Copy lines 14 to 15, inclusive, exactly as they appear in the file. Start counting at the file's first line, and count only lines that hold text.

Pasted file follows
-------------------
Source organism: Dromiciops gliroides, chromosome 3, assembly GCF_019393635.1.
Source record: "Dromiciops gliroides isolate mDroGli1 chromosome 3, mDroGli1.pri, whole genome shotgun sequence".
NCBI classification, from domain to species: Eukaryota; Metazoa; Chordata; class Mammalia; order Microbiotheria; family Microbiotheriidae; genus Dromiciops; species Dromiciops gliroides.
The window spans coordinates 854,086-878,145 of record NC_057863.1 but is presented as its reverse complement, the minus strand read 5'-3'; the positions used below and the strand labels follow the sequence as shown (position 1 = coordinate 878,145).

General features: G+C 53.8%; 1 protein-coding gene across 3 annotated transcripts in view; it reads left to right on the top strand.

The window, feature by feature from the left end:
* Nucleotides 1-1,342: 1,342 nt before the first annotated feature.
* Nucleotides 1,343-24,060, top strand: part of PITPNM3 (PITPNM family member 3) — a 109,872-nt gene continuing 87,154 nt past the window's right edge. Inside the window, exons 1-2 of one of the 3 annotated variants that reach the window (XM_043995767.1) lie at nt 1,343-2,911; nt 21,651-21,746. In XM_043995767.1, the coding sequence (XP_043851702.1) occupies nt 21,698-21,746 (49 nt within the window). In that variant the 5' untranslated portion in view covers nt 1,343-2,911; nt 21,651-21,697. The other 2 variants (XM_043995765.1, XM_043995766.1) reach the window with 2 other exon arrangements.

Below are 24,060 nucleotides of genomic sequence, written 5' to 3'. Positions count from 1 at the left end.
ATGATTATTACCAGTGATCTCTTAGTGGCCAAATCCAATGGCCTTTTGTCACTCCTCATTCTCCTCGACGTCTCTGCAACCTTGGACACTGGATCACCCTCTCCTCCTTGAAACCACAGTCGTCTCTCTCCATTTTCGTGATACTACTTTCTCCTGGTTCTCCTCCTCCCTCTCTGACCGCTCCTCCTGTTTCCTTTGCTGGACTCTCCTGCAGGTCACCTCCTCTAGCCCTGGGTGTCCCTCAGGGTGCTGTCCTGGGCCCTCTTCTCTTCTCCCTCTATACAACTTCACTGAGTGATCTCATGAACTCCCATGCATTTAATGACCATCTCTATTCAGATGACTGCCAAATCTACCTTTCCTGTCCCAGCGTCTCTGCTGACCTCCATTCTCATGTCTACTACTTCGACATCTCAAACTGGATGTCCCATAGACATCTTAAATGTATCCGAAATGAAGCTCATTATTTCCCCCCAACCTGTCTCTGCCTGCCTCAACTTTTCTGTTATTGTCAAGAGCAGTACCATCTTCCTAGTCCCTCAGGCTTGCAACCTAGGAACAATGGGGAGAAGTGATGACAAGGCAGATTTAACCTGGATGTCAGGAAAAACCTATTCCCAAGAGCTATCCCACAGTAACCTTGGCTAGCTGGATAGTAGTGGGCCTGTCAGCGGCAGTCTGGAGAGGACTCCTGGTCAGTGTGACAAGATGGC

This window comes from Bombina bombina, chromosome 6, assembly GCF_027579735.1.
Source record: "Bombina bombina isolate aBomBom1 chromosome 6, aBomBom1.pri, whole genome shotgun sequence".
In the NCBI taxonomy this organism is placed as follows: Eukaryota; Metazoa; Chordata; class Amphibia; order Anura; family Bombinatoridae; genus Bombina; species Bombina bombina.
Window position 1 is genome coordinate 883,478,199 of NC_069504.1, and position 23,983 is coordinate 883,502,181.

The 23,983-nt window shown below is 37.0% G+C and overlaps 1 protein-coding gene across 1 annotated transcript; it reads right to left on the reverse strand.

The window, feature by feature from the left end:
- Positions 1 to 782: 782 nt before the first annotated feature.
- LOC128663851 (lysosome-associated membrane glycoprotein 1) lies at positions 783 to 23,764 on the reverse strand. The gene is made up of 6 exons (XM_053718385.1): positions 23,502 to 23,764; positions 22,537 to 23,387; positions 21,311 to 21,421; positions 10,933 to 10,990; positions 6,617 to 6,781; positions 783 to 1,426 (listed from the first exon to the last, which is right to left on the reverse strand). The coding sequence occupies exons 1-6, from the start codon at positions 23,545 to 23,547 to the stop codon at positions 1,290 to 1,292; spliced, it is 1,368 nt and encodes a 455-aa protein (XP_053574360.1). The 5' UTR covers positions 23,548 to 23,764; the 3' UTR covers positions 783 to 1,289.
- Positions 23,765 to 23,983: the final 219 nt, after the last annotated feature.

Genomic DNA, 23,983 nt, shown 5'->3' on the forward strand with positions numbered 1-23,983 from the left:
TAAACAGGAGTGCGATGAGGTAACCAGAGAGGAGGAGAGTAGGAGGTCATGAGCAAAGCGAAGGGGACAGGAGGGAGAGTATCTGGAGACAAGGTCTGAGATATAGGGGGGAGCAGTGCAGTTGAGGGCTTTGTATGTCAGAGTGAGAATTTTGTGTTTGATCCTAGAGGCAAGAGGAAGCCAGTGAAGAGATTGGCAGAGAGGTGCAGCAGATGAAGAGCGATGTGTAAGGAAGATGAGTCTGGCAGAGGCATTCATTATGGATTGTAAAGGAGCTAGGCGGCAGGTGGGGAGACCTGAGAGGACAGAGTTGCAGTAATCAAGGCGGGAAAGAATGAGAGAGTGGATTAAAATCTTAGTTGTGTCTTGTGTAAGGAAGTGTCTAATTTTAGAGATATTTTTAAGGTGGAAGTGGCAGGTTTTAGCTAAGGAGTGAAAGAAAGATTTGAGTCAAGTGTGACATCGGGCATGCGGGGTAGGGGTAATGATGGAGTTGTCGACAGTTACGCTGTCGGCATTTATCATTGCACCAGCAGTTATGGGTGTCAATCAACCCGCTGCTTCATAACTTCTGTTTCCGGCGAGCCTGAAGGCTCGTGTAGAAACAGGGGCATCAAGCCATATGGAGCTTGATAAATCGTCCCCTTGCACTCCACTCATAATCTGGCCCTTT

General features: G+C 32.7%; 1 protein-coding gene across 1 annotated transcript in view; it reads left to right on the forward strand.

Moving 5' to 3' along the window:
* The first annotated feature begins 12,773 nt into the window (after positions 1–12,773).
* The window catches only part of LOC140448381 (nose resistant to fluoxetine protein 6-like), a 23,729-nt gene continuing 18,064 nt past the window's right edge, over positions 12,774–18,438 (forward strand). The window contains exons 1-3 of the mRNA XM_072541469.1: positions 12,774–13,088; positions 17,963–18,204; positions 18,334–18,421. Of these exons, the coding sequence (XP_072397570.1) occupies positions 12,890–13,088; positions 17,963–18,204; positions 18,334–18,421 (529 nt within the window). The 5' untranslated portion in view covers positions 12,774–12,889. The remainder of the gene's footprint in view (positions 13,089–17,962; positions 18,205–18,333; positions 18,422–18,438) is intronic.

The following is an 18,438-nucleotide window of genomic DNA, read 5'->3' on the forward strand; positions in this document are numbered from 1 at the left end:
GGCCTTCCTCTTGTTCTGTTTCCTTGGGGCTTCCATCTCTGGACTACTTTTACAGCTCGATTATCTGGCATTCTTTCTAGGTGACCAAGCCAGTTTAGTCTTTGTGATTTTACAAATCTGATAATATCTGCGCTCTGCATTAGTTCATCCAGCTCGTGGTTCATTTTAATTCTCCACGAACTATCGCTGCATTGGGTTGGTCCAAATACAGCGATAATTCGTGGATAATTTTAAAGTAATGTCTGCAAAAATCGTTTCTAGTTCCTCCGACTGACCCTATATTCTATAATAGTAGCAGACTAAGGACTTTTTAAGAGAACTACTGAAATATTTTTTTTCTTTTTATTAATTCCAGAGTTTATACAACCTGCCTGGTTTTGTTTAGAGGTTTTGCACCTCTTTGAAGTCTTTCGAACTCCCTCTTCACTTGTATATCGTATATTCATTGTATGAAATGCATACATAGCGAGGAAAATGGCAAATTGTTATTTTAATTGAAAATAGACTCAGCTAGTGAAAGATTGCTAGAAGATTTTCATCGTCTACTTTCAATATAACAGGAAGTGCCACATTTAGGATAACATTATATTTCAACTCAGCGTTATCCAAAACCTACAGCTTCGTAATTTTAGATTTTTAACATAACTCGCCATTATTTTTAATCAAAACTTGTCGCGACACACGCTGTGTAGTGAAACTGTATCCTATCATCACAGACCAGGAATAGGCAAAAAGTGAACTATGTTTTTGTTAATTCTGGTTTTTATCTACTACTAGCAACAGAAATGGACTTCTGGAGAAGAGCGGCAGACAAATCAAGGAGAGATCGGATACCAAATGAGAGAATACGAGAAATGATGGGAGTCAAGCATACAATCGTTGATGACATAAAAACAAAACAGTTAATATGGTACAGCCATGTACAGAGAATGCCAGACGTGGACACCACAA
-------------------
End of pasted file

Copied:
Window position 1 is genome coordinate 883,478,199 of NC_069504.1, and position 23,983 is coordinate 883,502,181.

The 23,983-nt window shown below is 37.0% G+C and overlaps 1 protein-coding gene across 1 annotated transcript; it reads right to left on the reverse strand.